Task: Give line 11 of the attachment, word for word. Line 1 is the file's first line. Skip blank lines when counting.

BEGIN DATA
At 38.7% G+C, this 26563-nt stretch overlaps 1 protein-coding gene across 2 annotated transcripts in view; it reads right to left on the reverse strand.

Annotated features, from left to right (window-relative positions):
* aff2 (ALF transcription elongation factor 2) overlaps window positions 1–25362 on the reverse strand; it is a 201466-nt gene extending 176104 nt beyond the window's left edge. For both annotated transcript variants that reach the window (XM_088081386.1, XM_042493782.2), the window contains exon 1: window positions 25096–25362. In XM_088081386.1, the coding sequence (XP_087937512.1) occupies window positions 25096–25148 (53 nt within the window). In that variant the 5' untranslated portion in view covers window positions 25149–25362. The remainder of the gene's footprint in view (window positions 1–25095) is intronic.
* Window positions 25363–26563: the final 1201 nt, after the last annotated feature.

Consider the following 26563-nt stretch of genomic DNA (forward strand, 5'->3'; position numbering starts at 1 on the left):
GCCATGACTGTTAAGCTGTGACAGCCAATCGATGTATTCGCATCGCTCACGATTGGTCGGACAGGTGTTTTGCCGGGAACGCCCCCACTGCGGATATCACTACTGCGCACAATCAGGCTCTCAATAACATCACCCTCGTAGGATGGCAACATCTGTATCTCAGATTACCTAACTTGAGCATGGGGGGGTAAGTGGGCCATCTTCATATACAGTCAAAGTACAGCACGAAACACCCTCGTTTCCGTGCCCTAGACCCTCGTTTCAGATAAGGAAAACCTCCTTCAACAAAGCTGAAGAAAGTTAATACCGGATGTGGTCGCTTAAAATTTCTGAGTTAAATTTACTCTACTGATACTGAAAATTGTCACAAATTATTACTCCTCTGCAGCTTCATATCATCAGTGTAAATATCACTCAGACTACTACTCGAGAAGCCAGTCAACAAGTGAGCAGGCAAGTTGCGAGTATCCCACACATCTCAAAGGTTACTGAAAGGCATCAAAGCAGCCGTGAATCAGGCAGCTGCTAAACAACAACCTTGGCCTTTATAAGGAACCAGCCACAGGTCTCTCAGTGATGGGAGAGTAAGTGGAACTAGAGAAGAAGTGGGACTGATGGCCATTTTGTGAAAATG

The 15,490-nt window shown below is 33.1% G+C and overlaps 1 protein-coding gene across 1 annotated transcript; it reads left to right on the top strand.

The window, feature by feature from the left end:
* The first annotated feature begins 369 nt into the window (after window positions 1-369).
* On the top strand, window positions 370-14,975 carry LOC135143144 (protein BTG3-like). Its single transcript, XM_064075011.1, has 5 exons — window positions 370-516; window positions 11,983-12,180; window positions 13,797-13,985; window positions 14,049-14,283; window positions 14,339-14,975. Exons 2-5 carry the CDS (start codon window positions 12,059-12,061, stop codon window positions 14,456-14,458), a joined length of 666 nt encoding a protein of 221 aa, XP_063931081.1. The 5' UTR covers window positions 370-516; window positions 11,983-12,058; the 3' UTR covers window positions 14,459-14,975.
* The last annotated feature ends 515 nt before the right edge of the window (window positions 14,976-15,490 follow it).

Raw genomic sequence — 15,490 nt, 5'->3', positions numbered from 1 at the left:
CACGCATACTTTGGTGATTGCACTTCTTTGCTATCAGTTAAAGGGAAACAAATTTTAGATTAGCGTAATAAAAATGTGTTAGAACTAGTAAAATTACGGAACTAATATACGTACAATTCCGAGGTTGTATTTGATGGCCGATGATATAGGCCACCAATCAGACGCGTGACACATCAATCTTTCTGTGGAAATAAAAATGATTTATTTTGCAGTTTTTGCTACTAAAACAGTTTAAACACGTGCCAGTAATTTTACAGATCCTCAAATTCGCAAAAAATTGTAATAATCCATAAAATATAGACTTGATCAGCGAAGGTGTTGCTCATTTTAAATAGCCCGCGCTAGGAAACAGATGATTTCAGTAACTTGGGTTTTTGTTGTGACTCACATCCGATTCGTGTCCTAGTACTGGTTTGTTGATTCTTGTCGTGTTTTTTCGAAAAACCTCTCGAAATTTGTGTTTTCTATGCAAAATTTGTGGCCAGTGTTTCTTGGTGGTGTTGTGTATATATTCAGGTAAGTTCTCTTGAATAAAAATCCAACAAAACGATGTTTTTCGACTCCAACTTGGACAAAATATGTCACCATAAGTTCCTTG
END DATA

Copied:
* The last annotated feature ends 515 nt before the right edge of the window (window positions 14,976-15,490 follow it).